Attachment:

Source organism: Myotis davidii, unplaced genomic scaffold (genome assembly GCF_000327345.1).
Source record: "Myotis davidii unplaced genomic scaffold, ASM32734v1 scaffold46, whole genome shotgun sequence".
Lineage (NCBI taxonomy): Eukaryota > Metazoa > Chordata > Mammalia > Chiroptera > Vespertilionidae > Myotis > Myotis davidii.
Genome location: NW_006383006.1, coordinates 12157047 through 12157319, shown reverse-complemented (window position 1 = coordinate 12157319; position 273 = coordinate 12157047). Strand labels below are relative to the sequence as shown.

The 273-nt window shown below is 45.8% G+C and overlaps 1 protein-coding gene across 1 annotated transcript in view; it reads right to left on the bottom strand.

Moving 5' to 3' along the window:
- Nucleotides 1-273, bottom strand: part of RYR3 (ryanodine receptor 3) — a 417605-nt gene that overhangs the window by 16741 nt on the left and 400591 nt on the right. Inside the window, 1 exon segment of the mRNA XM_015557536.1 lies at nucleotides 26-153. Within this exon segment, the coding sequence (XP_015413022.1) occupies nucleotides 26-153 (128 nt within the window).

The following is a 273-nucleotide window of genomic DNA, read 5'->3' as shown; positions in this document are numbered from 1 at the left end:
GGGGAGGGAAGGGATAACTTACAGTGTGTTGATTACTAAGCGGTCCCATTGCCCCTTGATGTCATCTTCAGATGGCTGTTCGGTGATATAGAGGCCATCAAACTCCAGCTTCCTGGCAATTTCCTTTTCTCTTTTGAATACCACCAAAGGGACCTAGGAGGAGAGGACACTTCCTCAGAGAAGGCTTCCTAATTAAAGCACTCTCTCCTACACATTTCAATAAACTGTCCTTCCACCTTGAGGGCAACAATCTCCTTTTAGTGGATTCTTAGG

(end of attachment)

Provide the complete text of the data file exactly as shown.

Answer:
Source organism: Myotis davidii, unplaced genomic scaffold (genome assembly GCF_000327345.1).
Source record: "Myotis davidii unplaced genomic scaffold, ASM32734v1 scaffold46, whole genome shotgun sequence".
Lineage (NCBI taxonomy): Eukaryota > Metazoa > Chordata > Mammalia > Chiroptera > Vespertilionidae > Myotis > Myotis davidii.
Genome location: NW_006383006.1, coordinates 12157047 through 12157319, shown reverse-complemented (window position 1 = coordinate 12157319; position 273 = coordinate 12157047). Strand labels below are relative to the sequence as shown.

The 273-nt window shown below is 45.8% G+C and overlaps 1 protein-coding gene across 1 annotated transcript in view; it reads right to left on the bottom strand.

Moving 5' to 3' along the window:
- Nucleotides 1-273, bottom strand: part of RYR3 (ryanodine receptor 3) — a 417605-nt gene that overhangs the window by 16741 nt on the left and 400591 nt on the right. Inside the window, 1 exon segment of the mRNA XM_015557536.1 lies at nucleotides 26-153. Within this exon segment, the coding sequence (XP_015413022.1) occupies nucleotides 26-153 (128 nt within the window).

The following is a 273-nucleotide window of genomic DNA, read 5'->3' as shown; positions in this document are numbered from 1 at the left end:
GGGGAGGGAAGGGATAACTTACAGTGTGTTGATTACTAAGCGGTCCCATTGCCCCTTGATGTCATCTTCAGATGGCTGTTCGGTGATATAGAGGCCATCAAACTCCAGCTTCCTGGCAATTTCCTTTTCTCTTTTGAATACCACCAAAGGGACCTAGGAGGAGAGGACACTTCCTCAGAGAAGGCTTCCTAATTAAAGCACTCTCTCCTACACATTTCAATAAACTGTCCTTCCACCTTGAGGGCAACAATCTCCTTTTAGTGGATTCTTAGG